Billing

Here are eight interesting statistics on electronic health records software adoption in physician offices, according to SK&A's annual "Physician Office Usage of Electronic Health Records Software" (pdf) report.

1. From 2013 to 2014, physician office usage of electronic health records increased more than 10 percentage points in solo and smaller practices.

2. Overall EHR adoption rate is 61 percent, up from 50.3 percent the prior year.

3. Adoption rate for single-doctor offices grew 11.4 percentage points, from 42.3 percent to 53.7 percent.

4. Adoption rate for offices with 26 or more doctors increased only 1.6 percentage points, from 75.9 percent to 77.5 percent.

5. EHR adoption rises as the number of physicians practicing at a site rises. Offices with 3-5 practicing physicians had 69.6 percent adoption. Offices with 11-25 practicing physicians had 78.1 percent adoption.

6. EHR adoption rises as the number of exam rooms at a site rises. Offices with one exam room had 39.7 percent adoption, while offices with 11-plus exam rooms had 74.8 percent adoption.

7. EHR adoption rises as the average daily patient volume at a site rises. Offices with average daily patient volumes of 1-50 patients had 57.5 percent adoption. Offices with 101-plus patients had 76.3 percent adoption.

8. Physician specialties with the highest adoption rates:

  • Dialysis (80.6%)
  • Internal medicine/pediatrics (75.8%)
  • Nephrology (70.5%)
  • Pathology (69.4%).

Source: SK&A, A Cegedim Company, January 2014

The U.S. Department of Health and Human Services (HHS) is more closely scrutinizing services billed at physician reimbursement levels but performed by nonphysicians, according to a Medical Economics report

HHS indicated its intention to take a closer look at these "incident-to" services, which are often performed by nurse practitioners and physician assistants, in its Office of Inspector General's 2013 Work Plan.

According to the Work Plan, the HHS "... will review physician billing for 'incident-to' services to determine whether payment for such services had a higher error rate than that for non-incident-to services. We will also assess Medicare's ability to monitor services billed as 'incident-to.' Medicare Part B pays for certain services billed by physicians that are performed by nonphysicians incident to a physician office visit. A 2009 OIG review found that when Medicare allowed physicians’ billings for more than 24 hours of services in a day, half of the services were not performed by a physician. We also found that unqualified nonphysicians performed 21 percent of the services that physicians did not personally perform. Incident-to services are a program vulnerability in that they do not appear in claims data and can be identified only by reviewing the medical record. They may also be vulnerable to overutilization and expose beneficiaries to care that does not meet professional standards of quality."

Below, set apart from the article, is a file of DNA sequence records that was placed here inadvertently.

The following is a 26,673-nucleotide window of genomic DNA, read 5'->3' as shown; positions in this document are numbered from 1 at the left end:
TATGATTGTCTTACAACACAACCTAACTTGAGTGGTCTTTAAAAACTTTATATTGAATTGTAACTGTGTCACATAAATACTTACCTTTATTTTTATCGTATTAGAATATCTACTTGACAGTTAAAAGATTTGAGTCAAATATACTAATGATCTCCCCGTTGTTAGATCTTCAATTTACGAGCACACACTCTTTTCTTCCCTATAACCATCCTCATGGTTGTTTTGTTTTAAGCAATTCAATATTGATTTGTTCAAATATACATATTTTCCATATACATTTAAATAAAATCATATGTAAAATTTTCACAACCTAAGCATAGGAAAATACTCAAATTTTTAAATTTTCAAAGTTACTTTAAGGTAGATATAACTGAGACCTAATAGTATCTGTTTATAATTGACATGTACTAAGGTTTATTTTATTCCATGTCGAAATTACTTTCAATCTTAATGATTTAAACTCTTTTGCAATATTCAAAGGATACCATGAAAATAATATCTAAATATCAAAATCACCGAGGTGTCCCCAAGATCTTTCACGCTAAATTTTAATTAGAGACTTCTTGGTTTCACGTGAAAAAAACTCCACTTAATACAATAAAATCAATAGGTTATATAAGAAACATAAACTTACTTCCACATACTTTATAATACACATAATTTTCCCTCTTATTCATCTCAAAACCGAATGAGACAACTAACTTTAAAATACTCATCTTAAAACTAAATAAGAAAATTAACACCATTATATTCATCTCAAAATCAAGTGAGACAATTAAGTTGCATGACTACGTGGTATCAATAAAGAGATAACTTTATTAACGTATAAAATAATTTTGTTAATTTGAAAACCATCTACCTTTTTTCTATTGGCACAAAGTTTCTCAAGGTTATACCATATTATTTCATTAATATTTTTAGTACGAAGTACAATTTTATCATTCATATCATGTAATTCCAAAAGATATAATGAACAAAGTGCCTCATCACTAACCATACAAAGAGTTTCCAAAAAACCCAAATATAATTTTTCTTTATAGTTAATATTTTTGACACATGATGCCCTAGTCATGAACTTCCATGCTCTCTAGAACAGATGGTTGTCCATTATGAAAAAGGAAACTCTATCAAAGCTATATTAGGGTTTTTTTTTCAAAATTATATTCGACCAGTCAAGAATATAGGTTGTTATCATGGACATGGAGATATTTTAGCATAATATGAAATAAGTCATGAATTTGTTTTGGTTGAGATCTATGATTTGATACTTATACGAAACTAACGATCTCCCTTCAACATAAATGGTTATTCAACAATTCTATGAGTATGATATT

Billing for "incident to" services are permissible under Medicare Part B as long as practices follow Medicare's criteria as identified by the American Academy of Physician Assistants in this report(which also provides answers to frequently asked questions about "incident to").

The five criteria are as follows:

  1. Services are provided in a physician’s office or physician’s clinic;
  2. Physician sees Medicare patient on initial visit, establishes a diagnosis and treatment plan. PA sees patient on follow up visit;
  3. For established Medicare patients with a new problem, the physician sees the patient first for the new problem, establishes a diagnosis and treatment plan, PA sees patient on follow up visit;
  4. Physician is on site, within the suite of offices; and
  5. Services are within the PA's state law scope of practice.
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